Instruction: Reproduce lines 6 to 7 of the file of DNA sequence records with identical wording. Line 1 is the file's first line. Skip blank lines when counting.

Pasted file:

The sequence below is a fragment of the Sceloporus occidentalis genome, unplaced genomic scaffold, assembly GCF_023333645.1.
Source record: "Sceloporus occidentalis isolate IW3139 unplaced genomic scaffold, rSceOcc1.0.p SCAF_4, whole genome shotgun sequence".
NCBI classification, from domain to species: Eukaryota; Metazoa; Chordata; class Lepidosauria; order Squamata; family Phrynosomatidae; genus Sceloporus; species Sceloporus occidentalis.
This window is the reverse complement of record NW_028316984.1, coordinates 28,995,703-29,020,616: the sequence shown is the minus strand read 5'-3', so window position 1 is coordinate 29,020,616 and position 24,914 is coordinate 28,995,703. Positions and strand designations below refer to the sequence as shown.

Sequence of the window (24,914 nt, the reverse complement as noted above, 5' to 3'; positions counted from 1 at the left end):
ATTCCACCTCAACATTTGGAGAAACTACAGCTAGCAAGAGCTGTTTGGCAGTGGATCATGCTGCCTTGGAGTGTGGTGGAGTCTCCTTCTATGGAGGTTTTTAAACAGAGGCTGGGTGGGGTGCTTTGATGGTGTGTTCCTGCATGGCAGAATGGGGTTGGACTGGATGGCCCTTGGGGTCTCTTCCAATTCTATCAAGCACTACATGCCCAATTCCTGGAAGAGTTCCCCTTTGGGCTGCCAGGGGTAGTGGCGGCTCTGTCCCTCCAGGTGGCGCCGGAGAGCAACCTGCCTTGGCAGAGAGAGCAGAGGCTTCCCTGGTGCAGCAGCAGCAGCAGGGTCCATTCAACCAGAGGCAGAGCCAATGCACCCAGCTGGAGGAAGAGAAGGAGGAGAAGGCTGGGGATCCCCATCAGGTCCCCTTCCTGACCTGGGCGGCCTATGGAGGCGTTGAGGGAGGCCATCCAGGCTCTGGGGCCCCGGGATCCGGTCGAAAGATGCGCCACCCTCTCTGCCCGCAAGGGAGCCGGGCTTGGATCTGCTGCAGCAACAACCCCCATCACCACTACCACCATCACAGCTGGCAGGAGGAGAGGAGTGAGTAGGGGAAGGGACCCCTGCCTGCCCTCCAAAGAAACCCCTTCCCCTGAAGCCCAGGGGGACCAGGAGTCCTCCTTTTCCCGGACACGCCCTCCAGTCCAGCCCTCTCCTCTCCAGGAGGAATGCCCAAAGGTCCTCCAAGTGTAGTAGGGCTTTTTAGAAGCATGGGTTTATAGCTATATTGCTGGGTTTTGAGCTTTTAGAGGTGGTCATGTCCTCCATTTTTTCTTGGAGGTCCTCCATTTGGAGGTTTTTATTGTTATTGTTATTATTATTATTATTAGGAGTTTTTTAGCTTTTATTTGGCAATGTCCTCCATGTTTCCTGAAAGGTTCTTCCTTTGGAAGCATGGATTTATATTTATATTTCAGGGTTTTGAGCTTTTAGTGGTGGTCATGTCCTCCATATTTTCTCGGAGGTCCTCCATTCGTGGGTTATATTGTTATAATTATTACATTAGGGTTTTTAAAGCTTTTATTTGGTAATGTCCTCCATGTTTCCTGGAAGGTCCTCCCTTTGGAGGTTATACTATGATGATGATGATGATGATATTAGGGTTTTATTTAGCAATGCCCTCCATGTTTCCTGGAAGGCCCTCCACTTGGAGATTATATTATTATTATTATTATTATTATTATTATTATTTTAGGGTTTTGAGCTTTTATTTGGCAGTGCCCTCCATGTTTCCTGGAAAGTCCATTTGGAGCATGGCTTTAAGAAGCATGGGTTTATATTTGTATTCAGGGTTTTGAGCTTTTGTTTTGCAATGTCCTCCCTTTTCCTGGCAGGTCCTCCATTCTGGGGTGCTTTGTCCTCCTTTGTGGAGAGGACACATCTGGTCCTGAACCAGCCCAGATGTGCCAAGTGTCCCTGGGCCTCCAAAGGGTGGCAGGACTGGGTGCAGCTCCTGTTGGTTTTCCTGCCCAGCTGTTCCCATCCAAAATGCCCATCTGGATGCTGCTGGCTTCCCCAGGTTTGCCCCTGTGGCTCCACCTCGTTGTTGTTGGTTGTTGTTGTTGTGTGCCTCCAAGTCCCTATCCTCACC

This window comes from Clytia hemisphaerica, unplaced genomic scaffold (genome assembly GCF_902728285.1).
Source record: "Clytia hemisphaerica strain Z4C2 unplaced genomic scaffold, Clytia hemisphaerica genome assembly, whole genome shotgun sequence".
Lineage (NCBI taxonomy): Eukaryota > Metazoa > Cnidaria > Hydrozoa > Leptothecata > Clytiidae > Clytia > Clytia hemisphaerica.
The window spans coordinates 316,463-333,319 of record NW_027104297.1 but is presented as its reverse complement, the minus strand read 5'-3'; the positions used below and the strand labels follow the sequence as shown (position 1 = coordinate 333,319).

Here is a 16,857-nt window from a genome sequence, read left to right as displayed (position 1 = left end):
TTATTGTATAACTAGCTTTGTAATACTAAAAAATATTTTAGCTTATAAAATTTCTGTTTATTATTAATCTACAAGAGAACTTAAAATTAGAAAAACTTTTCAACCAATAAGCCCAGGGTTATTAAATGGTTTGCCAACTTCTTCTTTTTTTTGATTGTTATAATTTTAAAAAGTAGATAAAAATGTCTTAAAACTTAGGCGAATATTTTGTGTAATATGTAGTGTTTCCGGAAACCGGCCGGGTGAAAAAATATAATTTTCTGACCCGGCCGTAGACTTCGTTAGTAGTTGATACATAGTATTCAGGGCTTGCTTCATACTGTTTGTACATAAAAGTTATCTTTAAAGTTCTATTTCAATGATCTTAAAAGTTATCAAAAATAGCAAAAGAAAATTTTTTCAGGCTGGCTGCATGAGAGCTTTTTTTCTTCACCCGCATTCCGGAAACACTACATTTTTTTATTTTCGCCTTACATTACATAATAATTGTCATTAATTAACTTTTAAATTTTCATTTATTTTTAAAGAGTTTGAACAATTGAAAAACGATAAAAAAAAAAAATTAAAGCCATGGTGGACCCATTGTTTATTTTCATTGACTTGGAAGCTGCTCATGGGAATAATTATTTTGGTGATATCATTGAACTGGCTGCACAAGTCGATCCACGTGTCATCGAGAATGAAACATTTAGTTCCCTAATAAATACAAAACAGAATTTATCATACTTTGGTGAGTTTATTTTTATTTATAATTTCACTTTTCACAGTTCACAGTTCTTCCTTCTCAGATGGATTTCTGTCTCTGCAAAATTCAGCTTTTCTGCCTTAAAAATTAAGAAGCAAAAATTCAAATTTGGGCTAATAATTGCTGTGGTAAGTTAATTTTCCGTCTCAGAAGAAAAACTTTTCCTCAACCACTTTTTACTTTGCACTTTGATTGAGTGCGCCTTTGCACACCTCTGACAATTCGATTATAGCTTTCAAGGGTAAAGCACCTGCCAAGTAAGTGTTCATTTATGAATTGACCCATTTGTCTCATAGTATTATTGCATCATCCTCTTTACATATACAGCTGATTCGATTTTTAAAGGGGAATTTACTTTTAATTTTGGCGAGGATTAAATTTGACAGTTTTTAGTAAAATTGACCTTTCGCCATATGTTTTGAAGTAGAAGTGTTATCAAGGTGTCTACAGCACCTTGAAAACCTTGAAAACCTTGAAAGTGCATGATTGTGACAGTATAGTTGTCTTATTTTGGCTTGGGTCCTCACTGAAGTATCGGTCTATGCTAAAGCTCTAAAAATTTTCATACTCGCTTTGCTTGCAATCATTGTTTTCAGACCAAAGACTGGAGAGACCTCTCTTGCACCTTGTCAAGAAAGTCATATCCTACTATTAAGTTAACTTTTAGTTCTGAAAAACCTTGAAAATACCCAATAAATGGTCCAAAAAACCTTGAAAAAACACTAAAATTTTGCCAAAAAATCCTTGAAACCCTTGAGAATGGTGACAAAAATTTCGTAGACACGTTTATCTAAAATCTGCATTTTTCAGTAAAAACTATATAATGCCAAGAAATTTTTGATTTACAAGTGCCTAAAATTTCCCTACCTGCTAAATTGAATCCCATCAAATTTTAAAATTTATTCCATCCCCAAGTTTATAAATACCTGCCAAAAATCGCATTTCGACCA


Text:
ATTCCACCTCAACATTTGGAGAAACTACAGCTAGCAAGAGCTGTTTGGCAGTGGATCATGCTGCCTTGGAGTGTGGTGGAGTCTCCTTCTATGGAGGTTTTTAAACAGAGGCTGGGTGGGGTGCTTTGATGGTGTGTTCCTGCATGGCAGAATGGGGTTGGACTGGATGGCCCTTGGGGTCTCTTCCAATTCTATCAAGCACTACATGCCCAATTCCTGGAAGAGTTCCCCTTTGGGCTGCCAGGGGTAGTGGCGGCTCTGTCCCTCCAGGTGGCGCCGGAGAGCAACCTGCCTTGGCAGAGAGAGCAGAGGCTTCCCTGGTGCAGCAGCAGCAGCAGGGTCCATTCAACCAGAGGCAGAGCCAATGCACCCAGCTGGAGGAAGAGAAGGAGGAGAAGGCTGGGGATCCCCATCAGGTCCCCTTCCTGACCTGGGCGGCCTATGGAGGCGTTGAGGGAGGCCATCCAGGCTCTGGGGCCCCGGGATCCGGTCGAAAGATGCGCCACCCTCTCTGCCCGCAAGGGAGCCGGGCTTGGATCTGCTGCAGCAACAACCCCCATCACCACTACCACCATCACAGCTGGCAGGAGGAGAGGAGTGAGTAGGGGAAGGGACCCCTGCCTGCCCTCCAAAGAAACCCCTTCCCCTGAAGCCCAGGGGGACCAGGAGTCCTCCTTTTCCCGGACACGCCCTCCAGTCCAGCCCTCTCCTCTCCAGGAGGAATGCCCAAAGGTCCTCCAAGTGTAGTAGGGCTTTTTAGAAGCATGGGTTTATAGCTATATTGCTGGGTTTTGAGCTTTTAGAGGTGGTCATGTCCTCCATTTTTTCTTGGAGGTCCTCCATTTGGAGGTTTTTATTGTTATTGTTATTATTATTATTATTAGGAGTTTTTTAGCTTTTATTTGGCAATGTCCTCCATGTTTCCTGAAAGGTTCTTCCTTTGGAAGCATGGATTTATATTTATATTTCAGGGTTTTGAGCTTTTAGTGGTGGTCATGTCCTCCATATTTTCTCGGAGGTCCTCCATTCGTGGGTTATATTGTTATAATTATTACATTAGGGTTTTTAAAGCTTTTATTTGGTAATGTCCTCCATGTTTCCTGGAAGGTCCTCCCTTTGGAGGTTATACTATGATGATGATGATGATGATATTAGGGTTTTATTTAGCAATGCCCTCCATGTTTCCTGGAAGGCCCTCCACTTGGAGATTATATTATTATTATTATTATTATTATTATTATTATTTTAGGGTTTTGAGCTTTTATTTGGCAGTGCCCTCCATGTTTCCTGGAAAGTCCATTTGGAGCATGGCTTTAAGAAGCATGGGTTTATATTTGTATTCAGGGTTTTGAGCTTTTGTTTTGCAATGTCCTCCCTTTTCCTGGCAGGTCCTCCATTCTGGGGTGCTTTGTCCTCCTTTGTGGAGAGGACACATCTGGTCCTGAACCAGCCCAGATGTGCCAAGTGTCCCTGGGCCTCCAAAGGGTGGCAGGACTGGGTGCAGCTCCTGTTGGTTTTCCTGCCCAGCTGTTCCCATCCAAAATGCCCATCTGGATGCTGCTGGCTTCCCCAGGTTTGCCCCTGTGGCTCCACCTCGTTGTTGTTGGTTGTTGTTGTTGTGTGCCTCCAAGTCCCTATCCTCACC

This window comes from Clytia hemisphaerica, unplaced genomic scaffold (genome assembly GCF_902728285.1).